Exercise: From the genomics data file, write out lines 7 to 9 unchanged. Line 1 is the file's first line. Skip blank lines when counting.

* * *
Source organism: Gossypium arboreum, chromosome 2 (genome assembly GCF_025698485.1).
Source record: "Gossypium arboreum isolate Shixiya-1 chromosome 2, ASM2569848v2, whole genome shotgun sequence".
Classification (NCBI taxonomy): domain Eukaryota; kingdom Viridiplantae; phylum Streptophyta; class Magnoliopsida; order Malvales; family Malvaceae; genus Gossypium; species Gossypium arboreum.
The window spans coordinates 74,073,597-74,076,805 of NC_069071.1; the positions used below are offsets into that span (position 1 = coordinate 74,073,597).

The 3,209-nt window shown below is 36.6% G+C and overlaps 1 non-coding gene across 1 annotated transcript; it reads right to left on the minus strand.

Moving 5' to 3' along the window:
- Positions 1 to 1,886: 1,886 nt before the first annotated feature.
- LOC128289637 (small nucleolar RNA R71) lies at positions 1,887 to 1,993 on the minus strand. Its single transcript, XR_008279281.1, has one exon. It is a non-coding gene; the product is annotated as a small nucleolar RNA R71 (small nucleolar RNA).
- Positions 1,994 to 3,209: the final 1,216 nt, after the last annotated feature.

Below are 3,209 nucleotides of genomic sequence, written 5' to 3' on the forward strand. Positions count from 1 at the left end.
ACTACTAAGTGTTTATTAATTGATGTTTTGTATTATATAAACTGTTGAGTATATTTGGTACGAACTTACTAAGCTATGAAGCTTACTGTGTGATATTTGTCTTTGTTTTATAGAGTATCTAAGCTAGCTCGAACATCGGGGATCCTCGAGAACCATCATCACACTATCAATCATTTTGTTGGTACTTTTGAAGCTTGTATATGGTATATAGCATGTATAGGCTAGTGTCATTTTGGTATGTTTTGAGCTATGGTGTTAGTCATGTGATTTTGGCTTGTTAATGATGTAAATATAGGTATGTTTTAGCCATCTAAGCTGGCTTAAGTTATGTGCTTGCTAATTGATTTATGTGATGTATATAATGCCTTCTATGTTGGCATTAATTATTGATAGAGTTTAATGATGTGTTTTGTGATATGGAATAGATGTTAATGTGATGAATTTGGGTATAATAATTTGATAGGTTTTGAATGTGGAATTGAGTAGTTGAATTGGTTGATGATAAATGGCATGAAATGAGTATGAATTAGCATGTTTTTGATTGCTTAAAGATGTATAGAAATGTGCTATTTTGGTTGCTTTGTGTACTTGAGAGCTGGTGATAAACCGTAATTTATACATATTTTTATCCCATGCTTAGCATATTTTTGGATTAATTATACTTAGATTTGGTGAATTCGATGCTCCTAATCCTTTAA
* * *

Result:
- Positions 1 to 1,886: 1,886 nt before the first annotated feature.
- LOC128289637 (small nucleolar RNA R71) lies at positions 1,887 to 1,993 on the minus strand. Its single transcript, XR_008279281.1, has one exon. It is a non-coding gene; the product is annotated as a small nucleolar RNA R71 (small nucleolar RNA).
- Positions 1,994 to 3,209: the final 1,216 nt, after the last annotated feature.